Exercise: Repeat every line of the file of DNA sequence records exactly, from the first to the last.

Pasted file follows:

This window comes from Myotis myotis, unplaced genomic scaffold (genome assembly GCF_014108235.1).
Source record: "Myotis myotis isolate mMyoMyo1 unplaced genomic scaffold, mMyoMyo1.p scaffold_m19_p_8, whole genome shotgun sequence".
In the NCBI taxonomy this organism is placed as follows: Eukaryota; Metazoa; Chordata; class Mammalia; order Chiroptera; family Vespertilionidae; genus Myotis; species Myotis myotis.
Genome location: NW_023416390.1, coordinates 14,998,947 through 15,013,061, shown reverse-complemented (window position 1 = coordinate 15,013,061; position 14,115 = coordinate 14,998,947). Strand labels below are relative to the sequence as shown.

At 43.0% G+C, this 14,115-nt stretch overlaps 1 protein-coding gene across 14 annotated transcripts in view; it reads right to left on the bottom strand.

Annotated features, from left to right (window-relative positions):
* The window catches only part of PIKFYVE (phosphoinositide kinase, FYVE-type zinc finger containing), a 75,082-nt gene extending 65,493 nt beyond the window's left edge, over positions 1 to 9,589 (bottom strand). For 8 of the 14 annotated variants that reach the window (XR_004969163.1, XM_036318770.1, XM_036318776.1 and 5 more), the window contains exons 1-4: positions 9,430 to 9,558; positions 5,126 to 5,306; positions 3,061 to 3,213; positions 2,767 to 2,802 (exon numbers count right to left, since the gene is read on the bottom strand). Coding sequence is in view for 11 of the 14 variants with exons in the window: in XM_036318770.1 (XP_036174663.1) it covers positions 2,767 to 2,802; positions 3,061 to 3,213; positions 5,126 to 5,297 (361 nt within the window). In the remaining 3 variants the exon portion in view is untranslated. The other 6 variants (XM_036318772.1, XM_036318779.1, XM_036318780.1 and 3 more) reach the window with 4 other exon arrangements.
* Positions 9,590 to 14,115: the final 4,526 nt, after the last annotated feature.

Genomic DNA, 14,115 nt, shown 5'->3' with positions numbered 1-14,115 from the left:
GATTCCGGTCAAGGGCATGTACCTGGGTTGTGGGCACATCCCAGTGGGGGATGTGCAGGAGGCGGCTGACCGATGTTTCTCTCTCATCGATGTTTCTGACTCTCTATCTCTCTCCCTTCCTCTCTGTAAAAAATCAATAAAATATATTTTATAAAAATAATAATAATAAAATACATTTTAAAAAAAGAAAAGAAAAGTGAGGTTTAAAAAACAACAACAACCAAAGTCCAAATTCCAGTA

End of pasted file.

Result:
This window comes from Myotis myotis, unplaced genomic scaffold (genome assembly GCF_014108235.1).
Source record: "Myotis myotis isolate mMyoMyo1 unplaced genomic scaffold, mMyoMyo1.p scaffold_m19_p_8, whole genome shotgun sequence".
In the NCBI taxonomy this organism is placed as follows: Eukaryota; Metazoa; Chordata; class Mammalia; order Chiroptera; family Vespertilionidae; genus Myotis; species Myotis myotis.
Genome location: NW_023416390.1, coordinates 14,998,947 through 15,013,061, shown reverse-complemented (window position 1 = coordinate 15,013,061; position 14,115 = coordinate 14,998,947). Strand labels below are relative to the sequence as shown.

At 43.0% G+C, this 14,115-nt stretch overlaps 1 protein-coding gene across 14 annotated transcripts in view; it reads right to left on the bottom strand.

Annotated features, from left to right (window-relative positions):
* The window catches only part of PIKFYVE (phosphoinositide kinase, FYVE-type zinc finger containing), a 75,082-nt gene extending 65,493 nt beyond the window's left edge, over positions 1 to 9,589 (bottom strand). For 8 of the 14 annotated variants that reach the window (XR_004969163.1, XM_036318770.1, XM_036318776.1 and 5 more), the window contains exons 1-4: positions 9,430 to 9,558; positions 5,126 to 5,306; positions 3,061 to 3,213; positions 2,767 to 2,802 (exon numbers count right to left, since the gene is read on the bottom strand). Coding sequence is in view for 11 of the 14 variants with exons in the window: in XM_036318770.1 (XP_036174663.1) it covers positions 2,767 to 2,802; positions 3,061 to 3,213; positions 5,126 to 5,297 (361 nt within the window). In the remaining 3 variants the exon portion in view is untranslated. The other 6 variants (XM_036318772.1, XM_036318779.1, XM_036318780.1 and 3 more) reach the window with 4 other exon arrangements.
* Positions 9,590 to 14,115: the final 4,526 nt, after the last annotated feature.

Genomic DNA, 14,115 nt, shown 5'->3' with positions numbered 1-14,115 from the left:
GATTCCGGTCAAGGGCATGTACCTGGGTTGTGGGCACATCCCAGTGGGGGATGTGCAGGAGGCGGCTGACCGATGTTTCTCTCTCATCGATGTTTCTGACTCTCTATCTCTCTCCCTTCCTCTCTGTAAAAAATCAATAAAATATATTTTATAAAAATAATAATAATAAAATACATTTTAAAAAAAGAAAAGAAAAGTGAGGTTTAAAAAACAACAACAACCAAAGTCCAAATTCCAGTA